mind in the lapse of time, he does know that Mr. Shea left nothing unturned or undone to prevent anything except the best of work going out from this plant, work which was connected with the manufacture of one of the most important implements of destruction that were used by our forces during the war. The writer knows that during the time referred to above, Mr. Shea spent his days and nights devotedly to his work, and that his services were undoubtedly of the greatest value to the country during that time. Through Mr. Shea's efforts numbers of German aliens who had found employment at the Bliss plant were discovered and removed and defective work was discovered and its use in the manufacture of torpedoes prevented. During that time Mr. Shea reported with great frequency to the writer as well as to his superiors in the Navy Department, and the writer's conclusions, therefore, are based upon first-hand impressions and direct contact with what Mr. Shea was doing at the time.

The writer believes that the Government is deeply indebted to Mr. Shea for his services during that time and that its obligations to him for such faithful service should be met in every possible way, particularly in view of Mr Shea's present and probably permanent physical condition.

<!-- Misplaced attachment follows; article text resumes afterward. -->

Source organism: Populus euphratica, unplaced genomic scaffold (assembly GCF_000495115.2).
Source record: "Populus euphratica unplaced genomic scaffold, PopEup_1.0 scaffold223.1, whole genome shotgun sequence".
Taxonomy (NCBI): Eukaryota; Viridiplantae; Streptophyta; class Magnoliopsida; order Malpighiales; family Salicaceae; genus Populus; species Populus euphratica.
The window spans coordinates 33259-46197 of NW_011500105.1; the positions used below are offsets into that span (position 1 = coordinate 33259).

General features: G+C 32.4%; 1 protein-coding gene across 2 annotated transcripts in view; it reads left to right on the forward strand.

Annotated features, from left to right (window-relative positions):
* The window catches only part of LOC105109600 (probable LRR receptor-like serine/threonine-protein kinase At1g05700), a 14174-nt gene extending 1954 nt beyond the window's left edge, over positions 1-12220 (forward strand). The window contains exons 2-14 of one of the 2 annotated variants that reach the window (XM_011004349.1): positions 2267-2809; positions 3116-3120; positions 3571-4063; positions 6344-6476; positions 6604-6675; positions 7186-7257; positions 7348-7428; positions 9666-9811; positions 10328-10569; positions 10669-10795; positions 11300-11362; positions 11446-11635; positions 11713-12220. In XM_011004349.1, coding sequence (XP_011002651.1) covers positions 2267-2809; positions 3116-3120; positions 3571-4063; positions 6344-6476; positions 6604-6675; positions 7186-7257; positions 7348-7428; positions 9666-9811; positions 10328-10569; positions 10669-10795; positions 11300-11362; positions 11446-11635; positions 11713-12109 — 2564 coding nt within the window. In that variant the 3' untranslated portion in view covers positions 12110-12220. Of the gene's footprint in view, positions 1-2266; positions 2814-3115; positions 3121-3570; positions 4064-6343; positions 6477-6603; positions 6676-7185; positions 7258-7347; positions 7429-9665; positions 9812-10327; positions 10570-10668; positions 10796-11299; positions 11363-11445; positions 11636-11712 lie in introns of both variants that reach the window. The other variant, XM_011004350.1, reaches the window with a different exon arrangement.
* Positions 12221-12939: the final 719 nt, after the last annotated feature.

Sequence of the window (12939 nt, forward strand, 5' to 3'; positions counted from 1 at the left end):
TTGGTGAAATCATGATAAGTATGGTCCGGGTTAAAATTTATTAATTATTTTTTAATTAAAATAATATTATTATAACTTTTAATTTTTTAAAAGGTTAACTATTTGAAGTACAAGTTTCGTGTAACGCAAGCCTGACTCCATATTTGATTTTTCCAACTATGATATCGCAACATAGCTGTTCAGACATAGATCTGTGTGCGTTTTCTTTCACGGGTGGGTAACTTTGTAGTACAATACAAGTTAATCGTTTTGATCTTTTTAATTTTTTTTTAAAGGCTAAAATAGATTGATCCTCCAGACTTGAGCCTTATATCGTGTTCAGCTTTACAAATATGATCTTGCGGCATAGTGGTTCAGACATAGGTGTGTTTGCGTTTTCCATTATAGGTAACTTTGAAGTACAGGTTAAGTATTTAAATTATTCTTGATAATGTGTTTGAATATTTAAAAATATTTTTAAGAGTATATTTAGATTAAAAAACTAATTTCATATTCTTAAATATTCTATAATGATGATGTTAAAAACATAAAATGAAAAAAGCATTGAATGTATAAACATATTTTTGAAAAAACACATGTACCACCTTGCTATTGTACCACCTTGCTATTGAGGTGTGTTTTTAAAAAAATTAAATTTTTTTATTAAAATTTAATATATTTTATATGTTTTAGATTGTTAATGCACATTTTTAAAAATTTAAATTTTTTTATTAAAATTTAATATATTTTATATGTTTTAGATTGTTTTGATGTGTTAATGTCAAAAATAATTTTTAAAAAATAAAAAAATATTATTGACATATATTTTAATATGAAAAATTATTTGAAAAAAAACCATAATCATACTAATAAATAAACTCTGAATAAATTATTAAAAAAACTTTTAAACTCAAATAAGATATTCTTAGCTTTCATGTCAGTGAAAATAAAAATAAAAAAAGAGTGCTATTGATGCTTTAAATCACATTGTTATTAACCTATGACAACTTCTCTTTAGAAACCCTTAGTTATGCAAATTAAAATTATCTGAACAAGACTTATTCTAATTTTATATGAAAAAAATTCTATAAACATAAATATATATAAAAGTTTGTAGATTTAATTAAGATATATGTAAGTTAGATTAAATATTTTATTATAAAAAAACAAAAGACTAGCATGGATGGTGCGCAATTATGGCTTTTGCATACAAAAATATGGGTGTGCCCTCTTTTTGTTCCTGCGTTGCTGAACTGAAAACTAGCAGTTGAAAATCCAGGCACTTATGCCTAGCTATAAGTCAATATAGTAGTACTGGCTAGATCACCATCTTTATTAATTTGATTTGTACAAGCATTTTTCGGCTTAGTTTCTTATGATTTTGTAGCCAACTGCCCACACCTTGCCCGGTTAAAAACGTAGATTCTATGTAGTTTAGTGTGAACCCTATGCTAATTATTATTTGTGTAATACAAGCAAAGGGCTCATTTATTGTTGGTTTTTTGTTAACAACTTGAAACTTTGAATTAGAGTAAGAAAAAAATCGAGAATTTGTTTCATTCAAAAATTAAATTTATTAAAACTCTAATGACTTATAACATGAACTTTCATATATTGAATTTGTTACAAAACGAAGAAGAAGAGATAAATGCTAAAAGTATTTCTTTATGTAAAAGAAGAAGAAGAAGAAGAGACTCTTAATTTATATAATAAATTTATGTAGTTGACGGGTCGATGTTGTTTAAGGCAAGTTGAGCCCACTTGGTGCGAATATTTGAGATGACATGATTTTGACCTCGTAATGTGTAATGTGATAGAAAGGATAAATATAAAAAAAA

MELVILLE J. FRANCE. At that time Mr. Shea became very nervous and his brother said he would howl at nights. He was on the fourth floor of the building in which he lived and he was on the second floor, yet he said he was was very frequently disturbed by the noise at night. He had always been in good health before that. That was a very hard duty there at the works of the Bliss Co. He had to walk around among those workmen and try to detect any irregularities or dangers that might exist. He found in the work many who could not speak English. That struck him as being unusual. He took the list of employees and went through it to separate those who were alien enemies from the service. He even went so far as to go down into the saloons at night to gather, through gossip, what was going on or about to go on. When Mr. Shea submitted the first resignation it was qualified, in that he asked to be transferred to the Fleet Naval Reserve. That was while he was on the Zeppelin. His reason for that was on account of his then condition. He had in mind that he would go into the Fleet Naval Reserve and get a certain pension there. He thought that he would never be of any further use to the regular Navy.